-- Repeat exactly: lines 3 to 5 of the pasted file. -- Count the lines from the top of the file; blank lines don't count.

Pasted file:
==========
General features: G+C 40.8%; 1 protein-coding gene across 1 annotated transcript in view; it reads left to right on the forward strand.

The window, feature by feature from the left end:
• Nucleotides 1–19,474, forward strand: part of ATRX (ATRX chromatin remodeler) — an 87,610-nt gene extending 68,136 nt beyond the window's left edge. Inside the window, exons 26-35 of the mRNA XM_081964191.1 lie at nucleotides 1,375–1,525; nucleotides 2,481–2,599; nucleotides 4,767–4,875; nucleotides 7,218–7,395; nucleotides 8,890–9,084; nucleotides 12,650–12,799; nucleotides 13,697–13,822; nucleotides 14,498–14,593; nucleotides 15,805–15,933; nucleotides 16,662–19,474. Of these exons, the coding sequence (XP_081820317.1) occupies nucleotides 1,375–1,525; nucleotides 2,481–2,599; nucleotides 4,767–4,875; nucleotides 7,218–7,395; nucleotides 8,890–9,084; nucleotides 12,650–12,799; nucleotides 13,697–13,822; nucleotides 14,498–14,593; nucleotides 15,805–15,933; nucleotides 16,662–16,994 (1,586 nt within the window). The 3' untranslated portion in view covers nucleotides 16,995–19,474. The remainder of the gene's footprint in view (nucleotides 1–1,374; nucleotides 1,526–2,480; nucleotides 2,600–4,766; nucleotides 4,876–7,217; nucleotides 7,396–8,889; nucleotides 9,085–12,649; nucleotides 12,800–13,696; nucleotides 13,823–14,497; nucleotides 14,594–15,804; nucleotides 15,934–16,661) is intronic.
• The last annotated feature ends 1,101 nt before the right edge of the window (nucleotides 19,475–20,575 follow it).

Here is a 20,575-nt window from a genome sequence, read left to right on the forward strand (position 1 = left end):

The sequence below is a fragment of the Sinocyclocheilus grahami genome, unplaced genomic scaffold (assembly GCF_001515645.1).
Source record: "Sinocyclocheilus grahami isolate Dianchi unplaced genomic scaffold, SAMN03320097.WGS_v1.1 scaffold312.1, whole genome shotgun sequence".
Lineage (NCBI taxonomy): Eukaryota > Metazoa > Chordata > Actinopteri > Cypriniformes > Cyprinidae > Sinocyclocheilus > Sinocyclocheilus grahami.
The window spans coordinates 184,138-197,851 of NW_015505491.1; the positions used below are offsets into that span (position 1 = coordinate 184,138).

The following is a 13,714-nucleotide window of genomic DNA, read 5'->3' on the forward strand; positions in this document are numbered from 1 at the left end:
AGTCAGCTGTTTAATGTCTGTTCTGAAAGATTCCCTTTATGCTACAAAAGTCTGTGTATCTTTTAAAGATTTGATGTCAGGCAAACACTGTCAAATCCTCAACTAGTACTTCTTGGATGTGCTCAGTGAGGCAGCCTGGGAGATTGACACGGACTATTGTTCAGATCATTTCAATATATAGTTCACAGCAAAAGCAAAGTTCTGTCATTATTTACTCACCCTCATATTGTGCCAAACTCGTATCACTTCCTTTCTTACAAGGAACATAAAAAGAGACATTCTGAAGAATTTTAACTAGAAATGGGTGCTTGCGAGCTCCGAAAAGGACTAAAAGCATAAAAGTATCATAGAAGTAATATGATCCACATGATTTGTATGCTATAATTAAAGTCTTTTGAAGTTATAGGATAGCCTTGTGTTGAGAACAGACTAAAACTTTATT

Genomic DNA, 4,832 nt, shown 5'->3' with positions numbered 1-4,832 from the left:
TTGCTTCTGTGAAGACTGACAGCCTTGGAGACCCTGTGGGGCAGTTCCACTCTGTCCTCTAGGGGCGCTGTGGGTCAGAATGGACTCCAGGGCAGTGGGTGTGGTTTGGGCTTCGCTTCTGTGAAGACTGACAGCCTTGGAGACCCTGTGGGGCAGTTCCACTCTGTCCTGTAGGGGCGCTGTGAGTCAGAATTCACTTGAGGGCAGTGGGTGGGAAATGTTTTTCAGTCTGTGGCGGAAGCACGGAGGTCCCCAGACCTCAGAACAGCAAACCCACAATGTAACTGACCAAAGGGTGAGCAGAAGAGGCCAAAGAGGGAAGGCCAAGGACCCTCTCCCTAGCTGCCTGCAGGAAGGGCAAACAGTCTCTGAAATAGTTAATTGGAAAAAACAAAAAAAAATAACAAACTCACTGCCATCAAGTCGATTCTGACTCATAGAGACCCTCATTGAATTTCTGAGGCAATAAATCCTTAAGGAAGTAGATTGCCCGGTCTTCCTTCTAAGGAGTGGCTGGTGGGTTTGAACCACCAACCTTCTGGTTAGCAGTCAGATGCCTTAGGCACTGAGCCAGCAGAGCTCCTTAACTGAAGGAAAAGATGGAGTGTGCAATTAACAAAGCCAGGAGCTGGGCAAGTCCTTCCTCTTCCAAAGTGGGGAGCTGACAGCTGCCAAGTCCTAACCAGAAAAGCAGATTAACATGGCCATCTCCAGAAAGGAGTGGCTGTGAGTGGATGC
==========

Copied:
• Nucleotides 1–19,474, forward strand: part of ATRX (ATRX chromatin remodeler) — an 87,610-nt gene extending 68,136 nt beyond the window's left edge. Inside the window, exons 26-35 of the mRNA XM_081964191.1 lie at nucleotides 1,375–1,525; nucleotides 2,481–2,599; nucleotides 4,767–4,875; nucleotides 7,218–7,395; nucleotides 8,890–9,084; nucleotides 12,650–12,799; nucleotides 13,697–13,822; nucleotides 14,498–14,593; nucleotides 15,805–15,933; nucleotides 16,662–19,474. Of these exons, the coding sequence (XP_081820317.1) occupies nucleotides 1,375–1,525; nucleotides 2,481–2,599; nucleotides 4,767–4,875; nucleotides 7,218–7,395; nucleotides 8,890–9,084; nucleotides 12,650–12,799; nucleotides 13,697–13,822; nucleotides 14,498–14,593; nucleotides 15,805–15,933; nucleotides 16,662–16,994 (1,586 nt within the window). The 3' untranslated portion in view covers nucleotides 16,995–19,474. The remainder of the gene's footprint in view (nucleotides 1–1,374; nucleotides 1,526–2,480; nucleotides 2,600–4,766; nucleotides 4,876–7,217; nucleotides 7,396–8,889; nucleotides 9,085–12,649; nucleotides 12,800–13,696; nucleotides 13,823–14,497; nucleotides 14,594–15,804; nucleotides 15,934–16,661) is intronic.
• The last annotated feature ends 1,101 nt before the right edge of the window (nucleotides 19,475–20,575 follow it).

Here is a 20,575-nt window from a genome sequence, read left to right on the forward strand (position 1 = left end):